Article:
Priest of Nature: The Religious Worlds of Isaac Newton
In Priest of Nature, Newton scholar Rob Iliffe does just that. Tracing Newton's life from his birth though his years as a Cambridge don, his tenure as Warden and Master of the Mint, and his twenty-four years as President of the Royal Society, up to his death in 1727, Iliffe examines how Newton managed the complex boundaries between private and public professions of belief.While previous scholars and biographers have attempted to find coherence in his intellectual pursuits, Iliffe shows how wide-ranging and catholic Newton's views and interests in fact were, and in that takes issue with those who have attempted to underestimate their range and complexity.
Arguing that there is no simplistic coherence between Newton's philosophical and religious views, Priest of Nature delves into the religious writings Newton produced during his life, from his account of the sexually depraved lives of the early monks to his views about the creation of the world and the Apocalypse, and his commitment to a simple (anti-Trinitarian) doctrine that he believed had been corrupted in the first centuries of Christianity. Iliffe argues that religious commitments lay at the heart of Newton's earliest scientific research, and shows how his analysis of the techniques he used to prosecute corrupters of Christian doctrine were identical to those he used when dealing with his scientific enemies. Ultimately, Priest of Nature asserts, Newton's ambitious engagement with a tradition central to Western thought displays the same creative energy visible in his mathematical and scientific work, and despite his reluctance to follow any specific sect, he should be seen as a devout layman who made independence of thought a core virtue.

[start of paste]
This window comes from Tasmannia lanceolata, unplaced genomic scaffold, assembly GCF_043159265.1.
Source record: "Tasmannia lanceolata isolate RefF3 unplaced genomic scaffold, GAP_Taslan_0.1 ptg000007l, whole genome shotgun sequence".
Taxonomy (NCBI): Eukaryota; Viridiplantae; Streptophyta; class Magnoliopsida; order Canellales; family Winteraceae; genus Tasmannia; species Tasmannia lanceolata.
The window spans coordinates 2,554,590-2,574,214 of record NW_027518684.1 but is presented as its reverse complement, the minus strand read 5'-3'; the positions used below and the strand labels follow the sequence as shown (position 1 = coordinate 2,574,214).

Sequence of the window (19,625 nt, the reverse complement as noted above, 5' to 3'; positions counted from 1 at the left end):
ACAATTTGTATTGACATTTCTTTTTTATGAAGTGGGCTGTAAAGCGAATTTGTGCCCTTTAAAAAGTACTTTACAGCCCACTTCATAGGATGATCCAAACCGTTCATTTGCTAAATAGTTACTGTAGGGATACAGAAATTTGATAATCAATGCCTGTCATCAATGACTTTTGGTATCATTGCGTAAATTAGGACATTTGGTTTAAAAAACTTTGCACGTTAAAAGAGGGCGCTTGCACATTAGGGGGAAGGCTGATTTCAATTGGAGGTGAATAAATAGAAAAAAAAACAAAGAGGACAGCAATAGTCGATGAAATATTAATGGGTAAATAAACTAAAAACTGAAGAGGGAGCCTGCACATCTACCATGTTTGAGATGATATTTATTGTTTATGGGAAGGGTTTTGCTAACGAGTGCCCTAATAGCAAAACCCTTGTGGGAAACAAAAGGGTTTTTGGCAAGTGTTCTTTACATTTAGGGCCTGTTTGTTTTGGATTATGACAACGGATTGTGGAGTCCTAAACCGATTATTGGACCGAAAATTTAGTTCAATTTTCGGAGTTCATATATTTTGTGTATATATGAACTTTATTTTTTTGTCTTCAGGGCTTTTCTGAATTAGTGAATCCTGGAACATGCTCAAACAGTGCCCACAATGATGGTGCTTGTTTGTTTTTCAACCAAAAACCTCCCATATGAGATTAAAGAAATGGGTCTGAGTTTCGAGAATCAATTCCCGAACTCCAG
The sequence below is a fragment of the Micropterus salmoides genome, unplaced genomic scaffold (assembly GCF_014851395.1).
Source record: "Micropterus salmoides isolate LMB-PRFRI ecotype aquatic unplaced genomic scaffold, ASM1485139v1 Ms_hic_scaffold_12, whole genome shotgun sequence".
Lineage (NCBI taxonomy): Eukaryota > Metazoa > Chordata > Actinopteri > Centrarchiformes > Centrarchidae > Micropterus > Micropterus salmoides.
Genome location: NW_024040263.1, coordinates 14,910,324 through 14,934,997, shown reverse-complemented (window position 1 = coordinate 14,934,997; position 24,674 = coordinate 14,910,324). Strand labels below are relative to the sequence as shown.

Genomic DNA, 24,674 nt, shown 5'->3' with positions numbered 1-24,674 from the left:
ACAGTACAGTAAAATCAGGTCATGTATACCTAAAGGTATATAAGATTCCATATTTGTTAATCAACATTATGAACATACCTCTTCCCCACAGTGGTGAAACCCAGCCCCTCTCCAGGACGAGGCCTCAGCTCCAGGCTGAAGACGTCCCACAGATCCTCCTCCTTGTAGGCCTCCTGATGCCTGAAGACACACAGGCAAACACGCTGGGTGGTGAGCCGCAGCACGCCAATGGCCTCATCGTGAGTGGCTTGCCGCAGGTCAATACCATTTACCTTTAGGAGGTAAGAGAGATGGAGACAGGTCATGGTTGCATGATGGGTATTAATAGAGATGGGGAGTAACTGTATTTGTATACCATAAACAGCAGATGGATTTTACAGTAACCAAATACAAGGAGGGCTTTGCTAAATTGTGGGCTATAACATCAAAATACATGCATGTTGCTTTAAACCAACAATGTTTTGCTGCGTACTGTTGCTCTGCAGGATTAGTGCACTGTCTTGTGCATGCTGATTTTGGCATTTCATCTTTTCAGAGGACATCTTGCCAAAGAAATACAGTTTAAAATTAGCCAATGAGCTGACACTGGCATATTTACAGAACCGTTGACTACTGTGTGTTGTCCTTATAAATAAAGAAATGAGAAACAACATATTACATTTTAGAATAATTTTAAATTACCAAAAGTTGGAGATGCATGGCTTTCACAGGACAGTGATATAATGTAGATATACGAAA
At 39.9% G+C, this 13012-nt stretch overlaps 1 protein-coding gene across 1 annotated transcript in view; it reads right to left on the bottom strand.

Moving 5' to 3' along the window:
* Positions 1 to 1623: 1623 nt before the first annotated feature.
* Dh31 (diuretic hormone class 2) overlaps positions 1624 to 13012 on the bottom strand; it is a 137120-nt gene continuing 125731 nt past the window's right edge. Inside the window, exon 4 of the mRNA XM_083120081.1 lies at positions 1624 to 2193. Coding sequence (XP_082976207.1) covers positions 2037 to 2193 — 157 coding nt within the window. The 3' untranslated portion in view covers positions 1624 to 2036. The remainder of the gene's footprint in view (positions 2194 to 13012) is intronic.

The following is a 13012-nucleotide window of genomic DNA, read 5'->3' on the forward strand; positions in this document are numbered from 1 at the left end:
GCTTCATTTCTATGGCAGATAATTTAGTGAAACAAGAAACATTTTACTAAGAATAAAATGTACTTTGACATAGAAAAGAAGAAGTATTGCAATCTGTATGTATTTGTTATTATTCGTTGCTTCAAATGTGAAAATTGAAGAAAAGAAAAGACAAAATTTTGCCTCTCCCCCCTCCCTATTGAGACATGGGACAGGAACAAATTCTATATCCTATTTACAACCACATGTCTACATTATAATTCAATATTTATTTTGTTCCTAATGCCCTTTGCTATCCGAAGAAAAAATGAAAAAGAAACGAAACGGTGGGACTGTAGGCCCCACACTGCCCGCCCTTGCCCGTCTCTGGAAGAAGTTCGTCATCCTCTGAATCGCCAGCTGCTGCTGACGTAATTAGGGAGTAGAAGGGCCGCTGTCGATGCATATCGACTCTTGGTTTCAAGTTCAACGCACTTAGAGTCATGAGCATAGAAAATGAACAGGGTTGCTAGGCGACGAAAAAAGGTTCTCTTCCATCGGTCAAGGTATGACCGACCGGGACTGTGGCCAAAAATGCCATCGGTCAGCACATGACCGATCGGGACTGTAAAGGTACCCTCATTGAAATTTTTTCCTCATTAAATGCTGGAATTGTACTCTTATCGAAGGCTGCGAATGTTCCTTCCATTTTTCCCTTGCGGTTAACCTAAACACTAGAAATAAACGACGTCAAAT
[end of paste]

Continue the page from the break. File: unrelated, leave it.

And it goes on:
Offering novel insights into the spiritual life of Newton, Priest of Nature is both a scholarly work and a vibrant biography of one of the most influential scientists in history.
[Iliffe] completely recasts the relationship of Newton's scientific inquiry to his religious beliefs, tying the two together to an unparalleled degree... finely constructed and well-written narrative makes [this] a robust portrait with broad appeal. (Wall Street Journal)This book is an enormous contribution to the Newton literature and the history of science in general. It examines huge numbers of sources that were, until now, essentially unknown and provides an unparalleled contextualization of the man and his work. (Matthew Stanley, Science)Iliffe's fascinating study provides an absorbing glimpse into Newton's work and early modern culture. (Publisher's Weekly)
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